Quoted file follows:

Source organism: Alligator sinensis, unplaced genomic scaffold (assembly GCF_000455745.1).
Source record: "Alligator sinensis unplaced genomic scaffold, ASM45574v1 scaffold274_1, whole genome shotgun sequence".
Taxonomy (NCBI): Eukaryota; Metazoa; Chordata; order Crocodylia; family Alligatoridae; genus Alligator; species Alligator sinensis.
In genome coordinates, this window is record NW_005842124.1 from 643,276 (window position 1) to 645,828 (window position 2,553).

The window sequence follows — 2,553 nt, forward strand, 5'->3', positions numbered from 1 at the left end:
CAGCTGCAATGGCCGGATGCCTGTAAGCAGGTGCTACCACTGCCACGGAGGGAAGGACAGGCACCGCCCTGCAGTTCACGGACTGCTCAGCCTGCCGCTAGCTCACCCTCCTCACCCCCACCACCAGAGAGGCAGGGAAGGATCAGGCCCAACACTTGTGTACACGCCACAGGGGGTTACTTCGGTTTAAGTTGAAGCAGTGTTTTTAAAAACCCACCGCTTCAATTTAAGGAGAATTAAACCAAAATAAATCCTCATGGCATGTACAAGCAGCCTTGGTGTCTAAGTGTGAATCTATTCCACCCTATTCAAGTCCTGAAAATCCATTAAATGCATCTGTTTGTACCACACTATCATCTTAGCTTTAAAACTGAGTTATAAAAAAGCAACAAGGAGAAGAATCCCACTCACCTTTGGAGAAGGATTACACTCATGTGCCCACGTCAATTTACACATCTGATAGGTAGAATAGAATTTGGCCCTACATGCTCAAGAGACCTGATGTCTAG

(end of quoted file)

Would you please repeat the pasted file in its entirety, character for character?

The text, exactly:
Source organism: Alligator sinensis, unplaced genomic scaffold (assembly GCF_000455745.1).
Source record: "Alligator sinensis unplaced genomic scaffold, ASM45574v1 scaffold274_1, whole genome shotgun sequence".
Taxonomy (NCBI): Eukaryota; Metazoa; Chordata; order Crocodylia; family Alligatoridae; genus Alligator; species Alligator sinensis.
In genome coordinates, this window is record NW_005842124.1 from 643,276 (window position 1) to 645,828 (window position 2,553).

The window sequence follows — 2,553 nt, forward strand, 5'->3', positions numbered from 1 at the left end:
CAGCTGCAATGGCCGGATGCCTGTAAGCAGGTGCTACCACTGCCACGGAGGGAAGGACAGGCACCGCCCTGCAGTTCACGGACTGCTCAGCCTGCCGCTAGCTCACCCTCCTCACCCCCACCACCAGAGAGGCAGGGAAGGATCAGGCCCAACACTTGTGTACACGCCACAGGGGGTTACTTCGGTTTAAGTTGAAGCAGTGTTTTTAAAAACCCACCGCTTCAATTTAAGGAGAATTAAACCAAAATAAATCCTCATGGCATGTACAAGCAGCCTTGGTGTCTAAGTGTGAATCTATTCCACCCTATTCAAGTCCTGAAAATCCATTAAATGCATCTGTTTGTACCACACTATCATCTTAGCTTTAAAACTGAGTTATAAAAAAGCAACAAGGAGAAGAATCCCACTCACCTTTGGAGAAGGATTACACTCATGTGCCCACGTCAATTTACACATCTGATAGGTAGAATAGAATTTGGCCCTACATGCTCAAGAGACCTGATGTCTAG